20 Books Written in the Last 20 Years that Christians Should Read (Part 1)
Summer is officially here and one of my favorite traditions of the season is the summer reading list. This time of year the blogosphere is rife with recommended books, but before I throw my own list into the mix, two disclaimers are in order:
First, it almost goes without saying that these are not the only 20 books Christians should read. Nor are they the 20 best books published in the last 20 years. These just happen to be 20 really solid books (among many) that I think every Christian should read, eventually.
Second, this list is obviously limited to books I have read. Evangelicals are disproportionately represented, as are Westerners. That’s not to say that Christians should only read books by Western Evangelicals, quite the opposite! But these 20 books left a special impression on me. So I suppose this list could just as easily be titled, “20 Books Written in the Last 20 Years that Shaped Dan.”
Keep that in mind and we’ll be on the same page.
The extermination of Jews during WWII is one of the most horrific events in recent history, made even darker by the fact that many European Christians passively condoned (if not outright supported) the Nazi regime. This is a terrible scar on the church’s history that many Christians have yet to critically reflect on.
Gushee’s book helps Christians work through our involvement in the Holocaust and learn the important lessons that can prevent similar tragedies in the future. Examining primary sources from Christian communities in Europe that bucked the trend — opposing Hitler, standing with the Jews, and protecting their Jewish friends and neighbors — Gushee asks the question: What made these “righteous Gentiles” different from their peers?
The answers are eye opening, shedding light on what it means to follow Jesus and live ethically in our world today.
In her book, Nancey Murphy takes on an ideological divide that has marked the church for over a century. Exposing the shared indebtedness of Christian liberalism and fundamentalism to modern philosophy, Murphy charts an alternative path grounded in postmodern thought. The result is an approach to theology that is holistic in its understanding of meaning, language, and metaphysics.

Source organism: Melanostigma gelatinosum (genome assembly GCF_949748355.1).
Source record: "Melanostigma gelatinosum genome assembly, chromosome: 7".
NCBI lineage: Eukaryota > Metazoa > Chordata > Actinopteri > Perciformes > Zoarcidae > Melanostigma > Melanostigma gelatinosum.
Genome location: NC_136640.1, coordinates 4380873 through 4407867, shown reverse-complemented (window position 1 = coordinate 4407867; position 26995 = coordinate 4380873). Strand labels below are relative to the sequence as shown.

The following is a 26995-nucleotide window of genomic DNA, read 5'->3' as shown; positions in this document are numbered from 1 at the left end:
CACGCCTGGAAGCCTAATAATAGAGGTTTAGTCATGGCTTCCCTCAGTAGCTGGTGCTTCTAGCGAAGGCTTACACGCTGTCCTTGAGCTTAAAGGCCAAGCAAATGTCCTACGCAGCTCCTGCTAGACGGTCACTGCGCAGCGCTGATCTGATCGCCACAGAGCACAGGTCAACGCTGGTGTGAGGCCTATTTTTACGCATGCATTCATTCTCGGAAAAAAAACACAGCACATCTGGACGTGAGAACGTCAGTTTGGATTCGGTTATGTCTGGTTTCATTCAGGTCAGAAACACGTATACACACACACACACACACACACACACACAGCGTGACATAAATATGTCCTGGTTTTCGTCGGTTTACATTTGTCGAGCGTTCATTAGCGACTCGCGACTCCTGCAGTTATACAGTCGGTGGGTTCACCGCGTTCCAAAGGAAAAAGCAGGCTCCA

While her book is more “academic” than many on this list, concise summaries at the end of each chapter make it a surprisingly easy (and enlightening) read. Those interested in getting beyond the liberal-conservative paradigm in theology should definitely check it out.
A contemporary classic, this book offers Bishop Tutu’s reflections on his experience working for peace as part of the Truth and Reconciliation Committee in South Africa. Readers are exposed to the moving, inspiring, and oftentimes frustrating work that goes into reconciliation, coming away with a richer understanding of forgiveness and its transformative potential in today’s world.
Embodying the love for enemies that Christ taught his disciples and revealing the limitless possibilities of the gospel when applied to human conflict, Tutu’s testimony is a must-read.
Christians have been alarmingly silent on the issue of creation care. Whether due to a simple lack of awareness, opposing political views, or an escapist spirituality that disregards the physical world, many Christian disciples are indifferent to the greatest calamity of our generation.
Armed with environmental data and solid biblical exegesis, Bouma-Prediger writes as an Evangelical calling his fellow Christians to join in the effort to save our planet. He argues persuasively that limiting our impact on this earth and being good stewards of creation is biblically-sound, Christlike, and honoring to God — not to mention an act of love toward our co-creatures and future generations.
This book was a milestone in my own intellectual journey, turning me on to the changing complexion of the church and its impact on Christian thought and practice around the world.
Jenkins examines the rapid expansion of Christianity among native peoples in Africa, Asia, and Latin America (delivering tons of fascinating statistics), coupled with its decline in Europe and the USA. He then teases out the implications of Christianity’s global shift for our understanding of what constitutes “normative” Christian identity as the church enters its third millennium.